Preserving safe harbors for websites that remove copyrighted material is important to enable innovation and commerce.   The editorial raised concerns that the legislation will undermine the safe harbors for domestic websites under the Digital Millennium Copyright Act.  This missed a key distinction: Those safe harbor protections protect legitimate websites, not websites that are dedicated to theft and have no intention of complying with U.S. law.  The Stop Online Piracy Act upholds and has no impact on these safe harbors because it is directed at websites that are dedicated to the theft of copyrighted works and the sale of counterfeit goods – sites that are ineligible for the DMCA’s safe harbors to begin with.  Websites that are engaged in legal commerce will continue to have safe harbor protections.  Opponents of the Stop Online Piracy Act should be careful about this distinction or it would appear that they are arguing that blatantly infringing websites that have no intention of complying with U.S. law should enjoy safe harbor protections.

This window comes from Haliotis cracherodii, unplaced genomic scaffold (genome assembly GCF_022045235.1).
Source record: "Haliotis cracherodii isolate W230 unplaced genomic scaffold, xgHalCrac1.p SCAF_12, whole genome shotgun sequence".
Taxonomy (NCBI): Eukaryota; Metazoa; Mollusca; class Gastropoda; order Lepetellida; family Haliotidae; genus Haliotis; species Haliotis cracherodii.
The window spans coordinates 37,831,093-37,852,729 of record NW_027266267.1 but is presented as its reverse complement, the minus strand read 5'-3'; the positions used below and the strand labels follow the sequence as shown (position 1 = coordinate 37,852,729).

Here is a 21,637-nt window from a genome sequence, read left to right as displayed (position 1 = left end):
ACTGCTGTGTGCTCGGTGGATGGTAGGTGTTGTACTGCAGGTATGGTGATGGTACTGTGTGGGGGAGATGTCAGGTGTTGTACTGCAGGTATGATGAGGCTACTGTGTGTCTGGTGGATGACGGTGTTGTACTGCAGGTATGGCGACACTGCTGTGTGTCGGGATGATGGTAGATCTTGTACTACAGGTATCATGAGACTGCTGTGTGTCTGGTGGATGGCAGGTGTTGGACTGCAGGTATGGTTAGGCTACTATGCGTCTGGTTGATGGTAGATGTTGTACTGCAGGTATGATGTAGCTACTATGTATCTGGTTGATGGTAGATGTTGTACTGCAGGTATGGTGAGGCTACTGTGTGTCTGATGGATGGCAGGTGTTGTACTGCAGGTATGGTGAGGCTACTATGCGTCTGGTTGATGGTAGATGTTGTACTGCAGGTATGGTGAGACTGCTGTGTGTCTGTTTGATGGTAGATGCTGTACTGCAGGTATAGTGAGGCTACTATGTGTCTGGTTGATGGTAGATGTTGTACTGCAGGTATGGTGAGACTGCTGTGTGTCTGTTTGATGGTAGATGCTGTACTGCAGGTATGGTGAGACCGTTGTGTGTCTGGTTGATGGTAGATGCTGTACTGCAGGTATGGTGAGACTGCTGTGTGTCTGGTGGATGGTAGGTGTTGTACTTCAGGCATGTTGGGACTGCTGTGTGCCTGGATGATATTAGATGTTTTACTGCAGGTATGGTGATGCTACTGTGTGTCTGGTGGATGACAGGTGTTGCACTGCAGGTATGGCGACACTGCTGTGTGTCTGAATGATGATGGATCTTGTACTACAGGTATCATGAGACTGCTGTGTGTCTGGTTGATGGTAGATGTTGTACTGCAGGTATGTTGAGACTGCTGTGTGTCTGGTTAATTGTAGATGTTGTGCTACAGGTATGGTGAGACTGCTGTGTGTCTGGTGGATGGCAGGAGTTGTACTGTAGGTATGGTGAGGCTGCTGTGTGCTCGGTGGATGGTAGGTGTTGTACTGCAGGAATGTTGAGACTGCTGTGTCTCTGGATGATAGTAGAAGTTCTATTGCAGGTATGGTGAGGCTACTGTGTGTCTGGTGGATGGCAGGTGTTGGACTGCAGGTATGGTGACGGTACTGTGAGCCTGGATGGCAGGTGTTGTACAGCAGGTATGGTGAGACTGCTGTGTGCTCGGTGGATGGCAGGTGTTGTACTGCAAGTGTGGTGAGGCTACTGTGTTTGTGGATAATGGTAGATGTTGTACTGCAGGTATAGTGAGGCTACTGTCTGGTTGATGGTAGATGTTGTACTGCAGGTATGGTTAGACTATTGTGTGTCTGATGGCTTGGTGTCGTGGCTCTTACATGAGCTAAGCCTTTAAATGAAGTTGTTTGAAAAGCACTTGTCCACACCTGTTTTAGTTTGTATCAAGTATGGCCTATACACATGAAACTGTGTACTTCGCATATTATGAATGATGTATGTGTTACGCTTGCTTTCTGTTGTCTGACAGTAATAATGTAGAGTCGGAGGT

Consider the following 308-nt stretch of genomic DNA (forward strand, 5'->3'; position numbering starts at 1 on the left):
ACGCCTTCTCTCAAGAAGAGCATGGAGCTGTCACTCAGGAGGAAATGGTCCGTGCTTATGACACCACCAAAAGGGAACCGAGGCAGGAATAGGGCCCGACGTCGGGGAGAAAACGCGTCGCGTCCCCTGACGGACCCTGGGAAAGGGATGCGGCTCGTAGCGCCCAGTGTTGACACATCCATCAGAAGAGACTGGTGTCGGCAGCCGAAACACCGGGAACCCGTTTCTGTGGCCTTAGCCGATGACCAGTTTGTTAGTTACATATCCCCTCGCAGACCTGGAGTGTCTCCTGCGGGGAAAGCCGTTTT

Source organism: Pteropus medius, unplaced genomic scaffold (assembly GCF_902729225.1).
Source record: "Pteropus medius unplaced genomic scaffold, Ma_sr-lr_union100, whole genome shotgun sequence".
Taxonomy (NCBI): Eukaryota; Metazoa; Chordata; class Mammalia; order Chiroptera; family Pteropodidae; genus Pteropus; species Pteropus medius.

The Stop Online Piracy Act follows established due process standards and targets websites that are dedicated to counterfeiting and piracy.   The site blocking techniques provided for in the Stop Online Piracy Act are not new.  They are currently used to combat all kinds of harmful behavior including spam, phishing, malware, viruses, and other forms of Internet crime, all without claims of Internet censorship or harm to the Internet.  In fact, some of the same experts cited by the New York Times developed these techniques for use in fighting those kinds of Internet wrongs.  They apparently believe copyright infringement is not a problem that merits the same kind of enforcement efforts.   

Combating piracy is important for the future of free speech, innovation, and commerce on the Internet.  We should work together to create legislation that targets piracy that is currently out of the reach of our laws.  Congress and the courts have crafted reasonable, measured techniques to protect copyrights while preserving free speech.  The Stop Online Piracy Act and the PROTECT IP Act continue in this tradition and help ensure that the Internet will continue to be free and open while preserving millions of American jobs.